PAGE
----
Graphics Card Finally Died... Help?

Candiss

n00b
Joined
Dec 30, 2016
Messages
5
Hi guys,

So funnily enough, a few months back I was asking what I could do to upgrade my machine, and a lot of people said GPU would be a good place to start. Well, today my GPU firmly hit the grave so now I have no choice but to get a replacement.

Specs as they sit:
Intel i7-4770k 3.5ghz Quad (Water cooled)
ASUS Z87-K Motherboard
16GB DDR3 Corsair Vengance RAM
128GB SSD
2TB HDD
Corsair CX 750 PSU

I was running a Nvidia 770 GTX beforehand, and while the thought of a 1070/1080 second-hand seems appealing, I prefer to get my card new if I can. I don't have a huge budget, so I was looking at the RTX 2060, but my question is, can I put (pretty much) any card into my computer and have it run? I'm aware I may run into RAM / CPU bottlenecks opposed to GPU ones, but if I can take the card out of this rig and put it into a future upgrade that would be ideal. As a side-note, I will have the space and the PSU connectors for a new card I'm fairly sure.

Any card recommendations with the above in mind would be really great. Thanks in advance for any help guys!
 
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RazorWind

2[H]4U
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Feb 11, 2001
Messages
3,660
Any PCI Express graphics card should work just fine. The 2060/Super would be a fine option - I'd probably try to stretch to a 2070 Super in your position, if the 770 lasted you this long. I suspect the 2070S will have longer legs.

Also, as an aside, what happened to the old card? I make threads here about repairing dead graphics cards - I might be interested in it if it really is the right kind of dead.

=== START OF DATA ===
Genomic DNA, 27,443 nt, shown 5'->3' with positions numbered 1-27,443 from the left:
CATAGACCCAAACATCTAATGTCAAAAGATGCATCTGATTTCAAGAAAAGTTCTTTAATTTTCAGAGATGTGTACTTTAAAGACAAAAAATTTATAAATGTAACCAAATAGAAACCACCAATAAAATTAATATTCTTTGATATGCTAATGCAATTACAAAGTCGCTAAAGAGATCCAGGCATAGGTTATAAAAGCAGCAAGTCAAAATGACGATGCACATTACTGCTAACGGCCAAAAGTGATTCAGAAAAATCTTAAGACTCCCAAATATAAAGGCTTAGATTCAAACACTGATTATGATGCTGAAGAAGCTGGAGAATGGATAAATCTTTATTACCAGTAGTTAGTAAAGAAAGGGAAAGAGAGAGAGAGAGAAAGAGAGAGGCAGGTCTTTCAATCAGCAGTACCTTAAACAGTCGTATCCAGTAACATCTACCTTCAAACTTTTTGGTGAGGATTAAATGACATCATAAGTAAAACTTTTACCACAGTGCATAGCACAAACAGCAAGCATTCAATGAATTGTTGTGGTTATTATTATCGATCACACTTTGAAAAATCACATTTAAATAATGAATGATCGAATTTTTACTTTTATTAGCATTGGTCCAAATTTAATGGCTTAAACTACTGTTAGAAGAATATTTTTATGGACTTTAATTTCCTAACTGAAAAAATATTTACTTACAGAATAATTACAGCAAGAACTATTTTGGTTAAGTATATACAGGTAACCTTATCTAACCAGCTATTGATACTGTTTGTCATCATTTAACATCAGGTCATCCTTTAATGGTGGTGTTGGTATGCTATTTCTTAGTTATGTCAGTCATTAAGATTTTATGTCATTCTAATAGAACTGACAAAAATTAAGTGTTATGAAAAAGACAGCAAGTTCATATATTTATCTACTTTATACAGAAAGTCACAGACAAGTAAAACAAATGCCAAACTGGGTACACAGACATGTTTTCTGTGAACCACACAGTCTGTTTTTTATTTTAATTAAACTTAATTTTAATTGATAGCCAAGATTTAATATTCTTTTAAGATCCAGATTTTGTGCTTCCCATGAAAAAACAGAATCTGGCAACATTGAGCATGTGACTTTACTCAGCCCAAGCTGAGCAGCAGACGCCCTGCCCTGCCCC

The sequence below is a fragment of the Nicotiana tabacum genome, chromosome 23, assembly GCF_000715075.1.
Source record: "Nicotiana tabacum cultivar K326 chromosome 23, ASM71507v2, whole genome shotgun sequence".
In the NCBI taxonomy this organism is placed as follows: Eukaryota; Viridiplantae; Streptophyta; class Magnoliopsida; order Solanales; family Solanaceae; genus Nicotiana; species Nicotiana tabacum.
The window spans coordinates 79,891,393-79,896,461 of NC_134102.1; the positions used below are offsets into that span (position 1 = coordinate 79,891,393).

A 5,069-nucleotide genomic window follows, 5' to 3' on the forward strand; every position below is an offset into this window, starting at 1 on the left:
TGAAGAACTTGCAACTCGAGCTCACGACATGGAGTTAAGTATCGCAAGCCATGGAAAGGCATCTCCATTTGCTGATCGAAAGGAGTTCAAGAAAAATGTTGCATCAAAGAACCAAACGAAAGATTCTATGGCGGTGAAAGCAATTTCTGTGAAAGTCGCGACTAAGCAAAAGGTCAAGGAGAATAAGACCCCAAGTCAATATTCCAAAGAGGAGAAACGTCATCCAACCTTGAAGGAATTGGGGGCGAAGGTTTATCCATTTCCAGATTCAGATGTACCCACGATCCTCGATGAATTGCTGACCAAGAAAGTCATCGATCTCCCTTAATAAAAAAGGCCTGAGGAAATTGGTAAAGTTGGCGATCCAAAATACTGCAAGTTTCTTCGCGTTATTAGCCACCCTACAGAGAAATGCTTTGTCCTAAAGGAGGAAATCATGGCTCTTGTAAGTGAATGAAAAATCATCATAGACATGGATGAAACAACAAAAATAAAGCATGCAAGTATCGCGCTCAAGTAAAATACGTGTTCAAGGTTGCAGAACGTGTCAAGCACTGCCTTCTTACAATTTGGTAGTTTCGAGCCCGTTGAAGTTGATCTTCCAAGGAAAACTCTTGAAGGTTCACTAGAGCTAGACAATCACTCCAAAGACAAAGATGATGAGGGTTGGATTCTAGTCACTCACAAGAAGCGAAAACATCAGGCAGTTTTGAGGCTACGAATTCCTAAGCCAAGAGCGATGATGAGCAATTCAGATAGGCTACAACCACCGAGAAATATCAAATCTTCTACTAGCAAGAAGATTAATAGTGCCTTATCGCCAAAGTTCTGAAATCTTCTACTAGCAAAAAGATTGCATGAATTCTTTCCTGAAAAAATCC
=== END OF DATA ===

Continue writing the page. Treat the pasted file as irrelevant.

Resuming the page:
Candiss

n00b
Joined
Dec 30, 2016
Messages
5
Thanks for the advice! I think really the issue here is I only have a max budget of £350, and the super / 2070's start at around the 400-450 mark and, given the current climate, I really can't rock the boat too much haha.

The card just gave up very suddenly. I started having black squares across games I was playing, crashing and then white lines appearing across the screen. I've tested different cables, monitors and downloaded new drivers, nothing worked. Take the card out and put the monitor into the motherboard and try it, everything else seems to work fine. The card has honestly been plugged into that PCI-E slot for 8 years, aside from the odd cleaning. Fans still work, it still acknowledges the HDMI input, but can't get the screen resolution or the clarity to appear, just a bunch of white lines.

I have some pictures I could DM you if you'd like?
 

Flogger23m

[H]F Junkie
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Messages
10,767
You can look into the regular RTX 2070 and see if the prices are notably lower. The 2070 Super is essentially an RTX 2080, but the original RTX 2070 is still fairly fast. In general the RTX 2070 seems to be a bit faster than the RTX 2060 Super.

By the time you can afford to upgrade your CPU the next generation of AMD Ryzen should be out and you can do a platform upgrade then.
 

RazorWind

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Feb 11, 2001
Messages
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Thanks for the advice! I think really the issue here is I only have a max budget of £350, and the super / 2070's start at around the 400-450 mark and, given the current climate, I really can't rock the boat too much haha.

The card just gave up very suddenly. I started having black squares across games I was playing, crashing and then white lines appearing across the screen. I've tested different cables, monitors and downloaded new drivers, nothing worked. Take the card out and put the monitor into the motherboard and try it, everything else seems to work fine. The card has honestly been plugged into that PCI-E slot for 8 years, aside from the odd cleaning. Fans still work, it still acknowledges the HDMI input, but can't get the screen resolution or the clarity to appear, just a bunch of white lines.